Lille researchers (Inserm, University of Lille, Pasteur Institute of Lille, CNRS) * invented a prototype drug (SMARt-420 **) capable of suppressing resistance to ethionamide, an antibiotic used to treat tuberculosis. This work is published in the journal Science *** dated March 17, 2017 and opens a new way in the fight against resistance to antibiotics.
Antibiotic resistance, a major global health issue Antibiotics are universally regarded as one of the greatest medical advances of the twentieth century. They have transformed human health by allowing the cure of previously severe or life-threatening infections. They are also essential for patients particularly vulnerable to infections such as those with certain cancers or diabetes, persons receiving organ transplants, or undergoing surgical procedures.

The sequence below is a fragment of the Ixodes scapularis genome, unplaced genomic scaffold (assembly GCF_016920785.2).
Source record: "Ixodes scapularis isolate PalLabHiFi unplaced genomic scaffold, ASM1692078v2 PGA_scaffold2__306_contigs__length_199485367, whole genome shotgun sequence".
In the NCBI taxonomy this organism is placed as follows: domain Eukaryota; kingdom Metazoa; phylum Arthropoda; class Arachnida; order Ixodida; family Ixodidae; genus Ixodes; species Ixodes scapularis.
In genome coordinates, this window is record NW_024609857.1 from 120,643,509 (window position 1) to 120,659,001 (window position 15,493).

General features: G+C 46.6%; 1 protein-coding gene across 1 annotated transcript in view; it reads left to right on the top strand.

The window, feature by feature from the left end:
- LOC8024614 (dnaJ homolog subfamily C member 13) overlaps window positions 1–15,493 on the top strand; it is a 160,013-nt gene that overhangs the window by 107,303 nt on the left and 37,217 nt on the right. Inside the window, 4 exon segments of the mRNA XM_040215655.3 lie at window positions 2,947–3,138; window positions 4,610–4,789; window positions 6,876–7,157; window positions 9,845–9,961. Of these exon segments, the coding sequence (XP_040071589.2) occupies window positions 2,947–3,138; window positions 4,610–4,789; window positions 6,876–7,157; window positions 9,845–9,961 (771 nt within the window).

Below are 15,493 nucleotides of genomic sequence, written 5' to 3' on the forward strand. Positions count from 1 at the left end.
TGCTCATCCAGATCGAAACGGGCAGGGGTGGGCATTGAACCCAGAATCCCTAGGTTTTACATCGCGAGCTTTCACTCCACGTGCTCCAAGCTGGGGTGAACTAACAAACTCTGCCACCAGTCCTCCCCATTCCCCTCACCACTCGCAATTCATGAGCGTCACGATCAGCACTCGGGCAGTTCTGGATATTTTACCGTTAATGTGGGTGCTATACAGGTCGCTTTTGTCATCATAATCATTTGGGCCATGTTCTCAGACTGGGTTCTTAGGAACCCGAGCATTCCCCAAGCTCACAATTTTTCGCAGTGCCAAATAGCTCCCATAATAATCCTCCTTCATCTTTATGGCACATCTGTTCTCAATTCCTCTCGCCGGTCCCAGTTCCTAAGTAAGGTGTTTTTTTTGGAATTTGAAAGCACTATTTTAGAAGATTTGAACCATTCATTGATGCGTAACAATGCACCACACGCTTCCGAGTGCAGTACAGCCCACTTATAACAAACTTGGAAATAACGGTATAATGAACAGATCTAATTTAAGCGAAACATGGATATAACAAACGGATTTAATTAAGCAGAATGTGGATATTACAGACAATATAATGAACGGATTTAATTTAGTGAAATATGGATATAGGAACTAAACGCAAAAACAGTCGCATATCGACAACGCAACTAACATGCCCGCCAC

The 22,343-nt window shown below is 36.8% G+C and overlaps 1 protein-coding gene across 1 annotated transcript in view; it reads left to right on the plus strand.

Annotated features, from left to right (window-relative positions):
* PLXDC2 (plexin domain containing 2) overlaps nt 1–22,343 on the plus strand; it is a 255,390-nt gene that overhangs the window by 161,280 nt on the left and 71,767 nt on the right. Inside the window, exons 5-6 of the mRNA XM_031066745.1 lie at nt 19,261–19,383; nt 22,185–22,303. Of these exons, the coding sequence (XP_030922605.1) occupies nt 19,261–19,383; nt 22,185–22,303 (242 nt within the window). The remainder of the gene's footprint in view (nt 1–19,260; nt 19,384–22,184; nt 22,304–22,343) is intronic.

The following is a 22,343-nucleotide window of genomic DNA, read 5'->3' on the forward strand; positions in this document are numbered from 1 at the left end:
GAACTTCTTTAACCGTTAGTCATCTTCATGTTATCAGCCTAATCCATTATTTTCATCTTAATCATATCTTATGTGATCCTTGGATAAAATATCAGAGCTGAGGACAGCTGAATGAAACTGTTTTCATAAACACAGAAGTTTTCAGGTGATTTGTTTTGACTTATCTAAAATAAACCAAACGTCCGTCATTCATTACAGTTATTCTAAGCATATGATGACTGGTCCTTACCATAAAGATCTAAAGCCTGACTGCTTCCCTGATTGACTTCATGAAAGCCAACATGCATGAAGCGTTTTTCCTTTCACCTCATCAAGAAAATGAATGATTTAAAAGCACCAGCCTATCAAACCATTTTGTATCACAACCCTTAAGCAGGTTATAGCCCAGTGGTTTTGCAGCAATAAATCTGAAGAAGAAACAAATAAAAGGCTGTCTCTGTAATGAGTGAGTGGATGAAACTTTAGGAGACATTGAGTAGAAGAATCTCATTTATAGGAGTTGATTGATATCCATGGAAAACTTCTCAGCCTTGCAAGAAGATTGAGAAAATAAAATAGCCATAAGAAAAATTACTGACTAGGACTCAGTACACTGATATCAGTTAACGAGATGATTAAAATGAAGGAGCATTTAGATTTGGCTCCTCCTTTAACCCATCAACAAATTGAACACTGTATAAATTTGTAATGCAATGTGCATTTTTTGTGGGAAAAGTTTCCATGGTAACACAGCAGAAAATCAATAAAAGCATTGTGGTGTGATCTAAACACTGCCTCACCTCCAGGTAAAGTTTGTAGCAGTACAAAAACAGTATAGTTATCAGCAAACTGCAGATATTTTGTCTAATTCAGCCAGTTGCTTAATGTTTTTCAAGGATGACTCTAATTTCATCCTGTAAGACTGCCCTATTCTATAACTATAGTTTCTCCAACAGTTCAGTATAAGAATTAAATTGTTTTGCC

Tuberculosis is a bacterial disease caused by Mycobacterium tuberculosis (Mtb), which is transmitted by air and mainly affects the lungs. The treatment of tuberculosis combines several antibiotics over a period of six months. The continuing increase in the number of strains of antibiotic-resistant Mtb is particularly worrying. In 2016, of the 10 million new cases of tuberculosis reported worldwide, 500,000 were considered multiresistant to antibiotics, causing the death toll of one in every two patients.
Fighting tuberculosis by fighting resistance to existing antibiotics Resistance means that the antibacterial effect of an antibiotic no longer manifests itself. In Mycobacterium tuberculosis, resistance to antibiotics is caused by genetic mutations often considered to be difficult to reverse.
The study of researchers in Lille shows that it is possible to constrain the tuberculous bacillus resistant to the antibiotic ethionamide to return to a state of complete sensitivity.
Like many antituberculosis drugs, ethionamide is a pro-antibiotic. These drugs, inactive as such, must be activated inside the bacteria to kill it. Resistance to pro-antibiotic ethionamide occurs when genetic mutations alter this mechanism of bioactivation.